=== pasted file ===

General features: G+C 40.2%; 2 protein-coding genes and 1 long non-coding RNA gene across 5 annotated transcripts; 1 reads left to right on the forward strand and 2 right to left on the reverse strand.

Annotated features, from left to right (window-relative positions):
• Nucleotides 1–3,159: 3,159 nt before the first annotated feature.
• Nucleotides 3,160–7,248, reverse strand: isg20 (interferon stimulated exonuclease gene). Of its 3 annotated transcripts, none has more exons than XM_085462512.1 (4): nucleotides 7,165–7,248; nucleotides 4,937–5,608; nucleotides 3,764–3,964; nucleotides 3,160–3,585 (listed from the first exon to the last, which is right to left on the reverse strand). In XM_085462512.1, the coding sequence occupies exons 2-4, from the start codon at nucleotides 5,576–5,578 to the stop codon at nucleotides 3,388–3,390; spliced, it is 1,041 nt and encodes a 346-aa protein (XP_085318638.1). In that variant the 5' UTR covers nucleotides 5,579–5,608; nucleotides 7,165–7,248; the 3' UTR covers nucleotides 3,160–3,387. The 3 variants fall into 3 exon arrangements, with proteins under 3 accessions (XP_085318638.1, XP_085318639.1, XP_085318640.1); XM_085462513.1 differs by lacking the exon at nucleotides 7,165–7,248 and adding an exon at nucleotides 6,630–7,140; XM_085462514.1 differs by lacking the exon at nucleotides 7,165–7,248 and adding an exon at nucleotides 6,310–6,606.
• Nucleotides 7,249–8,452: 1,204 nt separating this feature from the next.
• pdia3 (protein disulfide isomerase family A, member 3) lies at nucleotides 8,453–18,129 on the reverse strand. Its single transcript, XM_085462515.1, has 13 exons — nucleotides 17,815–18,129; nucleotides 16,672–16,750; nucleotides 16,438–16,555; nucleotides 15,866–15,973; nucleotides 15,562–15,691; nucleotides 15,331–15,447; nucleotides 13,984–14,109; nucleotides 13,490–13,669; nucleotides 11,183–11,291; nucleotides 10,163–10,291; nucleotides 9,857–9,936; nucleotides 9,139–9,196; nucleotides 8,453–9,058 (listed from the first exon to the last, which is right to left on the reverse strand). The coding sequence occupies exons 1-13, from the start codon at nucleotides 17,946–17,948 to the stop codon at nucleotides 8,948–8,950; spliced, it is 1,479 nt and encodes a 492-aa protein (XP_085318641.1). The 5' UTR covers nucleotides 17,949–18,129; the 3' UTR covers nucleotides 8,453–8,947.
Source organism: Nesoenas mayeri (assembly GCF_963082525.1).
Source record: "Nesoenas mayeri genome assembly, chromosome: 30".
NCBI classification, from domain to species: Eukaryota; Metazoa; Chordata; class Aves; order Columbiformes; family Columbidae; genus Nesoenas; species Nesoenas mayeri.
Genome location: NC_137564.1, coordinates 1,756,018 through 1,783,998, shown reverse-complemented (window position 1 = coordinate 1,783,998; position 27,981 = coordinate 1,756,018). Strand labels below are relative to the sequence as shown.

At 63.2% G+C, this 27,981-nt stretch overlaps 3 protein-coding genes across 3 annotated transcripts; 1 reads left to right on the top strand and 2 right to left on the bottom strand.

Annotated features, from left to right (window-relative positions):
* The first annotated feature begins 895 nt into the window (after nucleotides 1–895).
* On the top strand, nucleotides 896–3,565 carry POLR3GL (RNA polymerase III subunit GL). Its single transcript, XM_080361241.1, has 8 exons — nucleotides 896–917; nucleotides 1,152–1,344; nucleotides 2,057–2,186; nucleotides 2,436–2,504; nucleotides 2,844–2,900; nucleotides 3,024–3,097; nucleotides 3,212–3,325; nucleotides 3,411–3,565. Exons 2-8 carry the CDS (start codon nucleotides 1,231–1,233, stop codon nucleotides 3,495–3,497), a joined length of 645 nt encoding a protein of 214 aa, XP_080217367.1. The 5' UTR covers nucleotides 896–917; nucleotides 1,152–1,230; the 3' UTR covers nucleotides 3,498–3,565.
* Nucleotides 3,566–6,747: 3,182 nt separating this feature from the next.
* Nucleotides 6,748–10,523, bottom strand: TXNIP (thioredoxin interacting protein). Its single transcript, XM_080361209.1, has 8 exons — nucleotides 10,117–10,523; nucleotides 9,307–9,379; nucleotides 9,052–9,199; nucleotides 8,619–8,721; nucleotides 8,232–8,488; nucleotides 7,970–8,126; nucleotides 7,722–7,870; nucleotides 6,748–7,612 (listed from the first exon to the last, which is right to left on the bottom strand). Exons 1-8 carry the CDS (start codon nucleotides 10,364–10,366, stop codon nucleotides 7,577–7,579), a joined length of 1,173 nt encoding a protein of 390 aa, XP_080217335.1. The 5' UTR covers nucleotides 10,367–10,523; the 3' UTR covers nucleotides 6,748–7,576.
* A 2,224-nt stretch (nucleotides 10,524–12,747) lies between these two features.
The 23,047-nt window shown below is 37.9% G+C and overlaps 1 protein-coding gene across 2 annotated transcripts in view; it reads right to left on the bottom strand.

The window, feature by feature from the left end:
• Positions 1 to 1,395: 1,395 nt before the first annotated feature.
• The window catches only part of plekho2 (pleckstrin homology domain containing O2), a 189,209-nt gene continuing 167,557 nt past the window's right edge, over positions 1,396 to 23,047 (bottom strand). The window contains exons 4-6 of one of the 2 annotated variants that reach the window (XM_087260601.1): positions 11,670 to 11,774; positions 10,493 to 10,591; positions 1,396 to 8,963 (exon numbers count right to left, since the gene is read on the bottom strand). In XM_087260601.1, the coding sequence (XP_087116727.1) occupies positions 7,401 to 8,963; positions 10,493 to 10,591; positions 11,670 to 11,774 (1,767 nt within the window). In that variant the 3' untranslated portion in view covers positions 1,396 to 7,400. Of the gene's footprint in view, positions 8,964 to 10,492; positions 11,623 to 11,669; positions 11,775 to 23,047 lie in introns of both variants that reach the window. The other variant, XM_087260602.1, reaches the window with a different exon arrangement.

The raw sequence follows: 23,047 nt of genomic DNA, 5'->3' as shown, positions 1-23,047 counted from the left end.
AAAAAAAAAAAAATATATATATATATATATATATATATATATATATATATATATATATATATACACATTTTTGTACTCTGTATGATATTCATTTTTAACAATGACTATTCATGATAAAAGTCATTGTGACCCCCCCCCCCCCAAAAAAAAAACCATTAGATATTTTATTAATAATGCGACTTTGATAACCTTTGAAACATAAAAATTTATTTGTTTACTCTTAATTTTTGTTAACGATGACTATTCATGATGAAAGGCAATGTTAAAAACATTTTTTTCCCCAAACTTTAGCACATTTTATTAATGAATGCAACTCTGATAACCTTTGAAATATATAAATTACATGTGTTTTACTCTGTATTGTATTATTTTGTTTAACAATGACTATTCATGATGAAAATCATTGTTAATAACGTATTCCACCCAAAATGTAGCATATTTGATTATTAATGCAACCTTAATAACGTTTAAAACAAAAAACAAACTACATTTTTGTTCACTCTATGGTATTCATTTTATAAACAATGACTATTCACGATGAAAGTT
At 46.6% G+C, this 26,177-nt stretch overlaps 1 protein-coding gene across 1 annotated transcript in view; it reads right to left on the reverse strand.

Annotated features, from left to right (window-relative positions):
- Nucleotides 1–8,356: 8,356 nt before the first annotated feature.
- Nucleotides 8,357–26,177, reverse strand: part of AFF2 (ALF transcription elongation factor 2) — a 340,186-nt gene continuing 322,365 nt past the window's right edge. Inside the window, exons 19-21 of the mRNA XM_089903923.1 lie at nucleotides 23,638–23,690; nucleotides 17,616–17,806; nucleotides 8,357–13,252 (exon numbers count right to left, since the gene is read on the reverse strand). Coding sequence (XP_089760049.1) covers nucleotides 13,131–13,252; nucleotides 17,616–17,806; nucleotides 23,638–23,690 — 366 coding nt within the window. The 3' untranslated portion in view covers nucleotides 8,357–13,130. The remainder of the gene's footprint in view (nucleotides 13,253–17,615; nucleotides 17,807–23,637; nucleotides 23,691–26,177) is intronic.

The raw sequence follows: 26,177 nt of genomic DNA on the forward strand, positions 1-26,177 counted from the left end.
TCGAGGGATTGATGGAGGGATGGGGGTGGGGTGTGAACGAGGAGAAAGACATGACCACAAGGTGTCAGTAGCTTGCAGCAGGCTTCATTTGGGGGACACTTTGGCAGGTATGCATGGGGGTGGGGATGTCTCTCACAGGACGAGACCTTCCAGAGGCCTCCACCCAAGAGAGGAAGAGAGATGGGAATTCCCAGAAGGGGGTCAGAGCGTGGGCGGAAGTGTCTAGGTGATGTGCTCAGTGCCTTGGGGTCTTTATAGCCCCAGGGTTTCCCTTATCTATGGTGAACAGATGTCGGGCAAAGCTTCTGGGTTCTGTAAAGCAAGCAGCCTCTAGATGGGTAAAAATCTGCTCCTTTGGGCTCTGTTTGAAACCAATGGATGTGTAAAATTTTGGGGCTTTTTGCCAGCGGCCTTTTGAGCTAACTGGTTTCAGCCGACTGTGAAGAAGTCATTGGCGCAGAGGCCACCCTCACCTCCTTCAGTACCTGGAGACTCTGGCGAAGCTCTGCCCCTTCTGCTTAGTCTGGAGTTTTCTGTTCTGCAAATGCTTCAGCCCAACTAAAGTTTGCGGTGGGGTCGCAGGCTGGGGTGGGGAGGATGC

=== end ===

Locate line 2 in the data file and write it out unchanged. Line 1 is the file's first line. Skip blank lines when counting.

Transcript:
Annotated features, from left to right (window-relative positions):